Shahraki, A.H., D. Heath and S.R. Chaganti. 2019. Recreational Water Monitoring: Nanofluidic qRT‐PCR Chip for Assessing Beach Water Safety. Environmental DNA. (DOI:10.1002/edn3.30). [Altmetric Score]

Steinman, A.D., Cardinale, B.J., Munns, W.R., Ogdahl, M.E., Allan, J.D., Angadi, T., Bartlett, S., Brauman, K., Byappanahalli, M., Doss, M., Dupont, D., Johns, A., Kashian, D., Lupi, F., McIntyre, P., Miller, T., Moore, M., Muenich, R.L., Poudel, R., Price, J., Provencher, B., Rea, A., Read, J., Renzetti, S. Sohngen, B. and Washburn, E. 2017. Ecosystem Services in the Great Lakes. Journal of Great Lakes Research. 43:161-168. (DOI:10.1016/j.jglr.2017.02.004). [Altmetric Score]

Stow, C.A., Q. Liu and E.J. Anderson. 2019. Nutrient Loading and Nonstationarity: The Importance of Differentiating the Independent Effects of Tributary Flow and Nutrient Concentration. WIREs Water. (DOI:10.1002/wat2.1396). [Altmetric Score]

Wang, L., C.M. Riseng, L.A. Mason, K.E. Wehrly, E.S. Rutherford, J.E. McKenna, Jr., C. Castiglione, L.B. Johnson, D. Infante, S.E. Sowa, M. Robertson, J. Schaeffer, M. Khoury, J. Gaiot, T. Hollenhorst, C. Brooks and M. Coscarelli. 2015. A spatial classification and database for management, research, and policy making: The Great Lakes aquatic habitat framework. Journal of Great Lakes Research. 41:584-596. (DOI:10.1016/j.jglr.2015.03.017). [Altmetric Score]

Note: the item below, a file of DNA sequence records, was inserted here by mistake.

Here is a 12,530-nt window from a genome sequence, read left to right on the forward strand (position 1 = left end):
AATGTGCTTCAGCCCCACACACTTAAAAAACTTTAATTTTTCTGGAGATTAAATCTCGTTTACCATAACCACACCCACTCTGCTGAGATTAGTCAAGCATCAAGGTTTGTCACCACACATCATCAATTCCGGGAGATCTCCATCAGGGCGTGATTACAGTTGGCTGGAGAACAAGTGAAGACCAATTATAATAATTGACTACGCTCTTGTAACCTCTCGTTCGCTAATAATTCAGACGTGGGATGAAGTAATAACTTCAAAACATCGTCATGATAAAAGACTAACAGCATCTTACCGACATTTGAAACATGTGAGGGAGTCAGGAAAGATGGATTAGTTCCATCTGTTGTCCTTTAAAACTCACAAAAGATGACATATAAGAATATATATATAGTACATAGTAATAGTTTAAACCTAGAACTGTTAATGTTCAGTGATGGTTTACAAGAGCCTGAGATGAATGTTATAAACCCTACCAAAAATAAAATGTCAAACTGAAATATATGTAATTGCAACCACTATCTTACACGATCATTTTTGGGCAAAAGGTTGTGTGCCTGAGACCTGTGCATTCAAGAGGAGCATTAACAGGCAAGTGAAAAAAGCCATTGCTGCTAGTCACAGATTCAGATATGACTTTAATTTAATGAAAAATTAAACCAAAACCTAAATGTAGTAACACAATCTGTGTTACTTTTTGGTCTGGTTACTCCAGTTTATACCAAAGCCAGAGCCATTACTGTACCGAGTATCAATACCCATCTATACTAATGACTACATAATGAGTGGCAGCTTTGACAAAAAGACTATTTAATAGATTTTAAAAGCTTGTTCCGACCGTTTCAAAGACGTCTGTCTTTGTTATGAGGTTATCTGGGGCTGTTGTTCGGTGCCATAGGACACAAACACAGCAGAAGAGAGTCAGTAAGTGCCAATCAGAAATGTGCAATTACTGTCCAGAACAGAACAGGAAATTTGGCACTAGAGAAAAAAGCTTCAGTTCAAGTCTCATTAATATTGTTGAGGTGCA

Research Themes


Invasive Species Photo Gallery

Video Library

Follow the work of Great Lakes researchers as we travel 5,000 miles and talk to more than 40 experts on the vital role coastal wetlands play in keeping the Great Lakes healthy. Learn more about this small but mighty ecosystem and the importance of preserving them for future generations in “Linking Land and Lakes: Protecting Great Lakes’ Coastal Wetlands.” Watch full video:

Video Library

Learn more about recent work in the Detroit River to enhance the environment, recreational opportunities, and our blue economy. If you would like to become a member of Friends of the Detroit River please click on this link:

Video Library
Presented by Friends of the Detroit River and hosted by MSU Extension. This webinar highlights the importance of coastal wetlands and restoration efforts in the Detroit River related to climate change. Key speakers included: Dr. John Hartig, Terry Heatlie, Greg Norwood, Sam Lovall, and Robert Burns.